And that is the standard Jesus met and fulfilled. If ceasing to sin was acceptable to God, Jesus would not have had to die. Hey, He could have sinned and then stopped too, and then we could all go home together, right? There would have been no need of atonement, if ceasing to sin was acceptable for justification before God.
Again, God will not accept mixture—your efforts (ceasing to sin, as in original Mormonism, or even “trying” to cease sinning as taught by most Mormons currently) and Jesus’ efforts taken together—as payment for sin, as if Jesus’ blood and righteousness is insufficient by itself to purge our sins. That is an insult—an infinitely deep, infinitely offensive, insult—to God and to Christ’s blood and righteousness. And that is precisely why salvation is by grace and grace alone. “And if by grace, then is it no more of works: otherwise grace is no more grace. But if it be of works, then is it no more grace: otherwise work is no more work” (Rom. 11:6). Salvation is all by grace or all by works. Mixture is unacceptable. But Works won’t work. So it’s all by grace or nothing. Grace alone, or death. Your choice. This should be a no-brainer.
“Even as David also describeth the blessedness of the man, unto whom God imputeth righteousness without works” (Rom. 4:6). “Neither by the blood of goats and calves, but by his own blood he entered in once into the holy place, having obtained eternal redemption for us. For if the blood of bulls and of goats, and the ashes of an heifer sprinkling the unclean, sanctifieth to the purifying of the flesh: How much more shall the blood of Christ, who through the eternal Spirit offered himself without spot to God, purge your conscience from dead works to serve the living God?” (Heb. 9:12-14). “Who being the brightness of his glory, and the express image of his person, and upholding all things by the word of his power, when he had by himself purged our sins, sat down on the right hand of the Majesty on high” (Heb 1:3).
The problem of sin is not only a matter of breaking a law. That is a very low view of sin. And of course it leads to seeing sin as an easily solvable problem, a simple matter of correction. Stop sinning, problem solved. Why, it would be unfair, and downright mean, for God not to forgive, if we’ve corrected the problem! This is Sin as a pragmatic difficulty.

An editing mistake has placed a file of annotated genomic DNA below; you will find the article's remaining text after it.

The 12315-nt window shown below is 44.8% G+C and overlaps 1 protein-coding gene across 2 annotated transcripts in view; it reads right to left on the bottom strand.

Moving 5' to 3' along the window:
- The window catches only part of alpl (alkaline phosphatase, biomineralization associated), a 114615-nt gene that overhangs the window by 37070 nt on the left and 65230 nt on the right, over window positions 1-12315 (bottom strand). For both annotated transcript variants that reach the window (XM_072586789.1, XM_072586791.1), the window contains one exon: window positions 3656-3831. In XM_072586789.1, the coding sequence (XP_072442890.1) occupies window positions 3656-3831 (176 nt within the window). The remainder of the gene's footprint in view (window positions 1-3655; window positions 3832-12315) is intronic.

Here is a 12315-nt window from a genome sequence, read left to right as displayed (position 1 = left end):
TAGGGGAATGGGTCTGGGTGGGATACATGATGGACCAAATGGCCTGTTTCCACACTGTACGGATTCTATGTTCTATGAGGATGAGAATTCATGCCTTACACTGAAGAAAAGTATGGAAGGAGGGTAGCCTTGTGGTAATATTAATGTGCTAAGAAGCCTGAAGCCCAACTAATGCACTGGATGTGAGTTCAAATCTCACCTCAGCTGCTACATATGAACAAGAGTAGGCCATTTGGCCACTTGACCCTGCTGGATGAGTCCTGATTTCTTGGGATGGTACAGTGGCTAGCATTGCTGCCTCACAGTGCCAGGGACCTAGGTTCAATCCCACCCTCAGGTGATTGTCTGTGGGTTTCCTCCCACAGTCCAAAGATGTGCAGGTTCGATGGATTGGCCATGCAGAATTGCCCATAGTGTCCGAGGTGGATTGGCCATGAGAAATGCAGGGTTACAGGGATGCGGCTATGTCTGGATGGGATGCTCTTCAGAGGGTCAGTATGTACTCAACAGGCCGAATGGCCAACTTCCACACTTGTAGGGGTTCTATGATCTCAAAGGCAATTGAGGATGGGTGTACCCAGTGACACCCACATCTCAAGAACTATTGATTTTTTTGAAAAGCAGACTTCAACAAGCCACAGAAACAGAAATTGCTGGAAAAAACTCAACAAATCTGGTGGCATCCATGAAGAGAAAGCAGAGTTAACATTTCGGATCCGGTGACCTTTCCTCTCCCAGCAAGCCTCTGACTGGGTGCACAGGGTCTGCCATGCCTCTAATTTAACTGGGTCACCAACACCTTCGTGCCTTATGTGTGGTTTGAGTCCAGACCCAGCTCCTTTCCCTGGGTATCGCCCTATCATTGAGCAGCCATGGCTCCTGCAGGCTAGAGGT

But this disregards the heinousness of sin. We recognize the principle of heinousness when we make distinctions between sin. We don’t punish people who take a pen home from work, or punch out five or ten minutes early, the way we punish people who embezzle millions of dollars from the company. And we don’t punish even the embezzler the way we do the kidnapper, rapist, or murderer. Now, we have “hate” crimes and laws. Exactly the same actions but punished more severely because someone somewhere judges that the action was done out of personal hatred against the victim due to his class (i.e., race, sexual orientation, etc.). In that case, his crime is seen as more heinous. But in every case, we are still measuring the heinousness of the crime by the amount of injury or pain suffered to the victim, and punishment is supposed to be suited to the crime. This is Sin as a social problem between humans. This is still a low view of sin.
The true measure of sin’s guilt is in the nature of the One sinned against.
Timothy Oliver was raised as a Seventh-Day-Adventist, and in is late teens became an active member of the Church of Jesus Christ--Latter Day Saints (LDS) and a missionary for them. After being confronted with questions during his mission, which he could not answer, he finally was saved by the sovereign grace of God Almighty. He is a friend and consultant to RethinkingAdventism.com and a regular contributor.
Timothy Oliver is currently an active missionary in Malaysia, along with his wife Suzie. If you are interested in supporting them make your check or payment out to:
P.O. Box 305
Santaquin, UT 84665
For more background information and ministry information and ways to support Timothy and Suzie Oliver -- click HERE.
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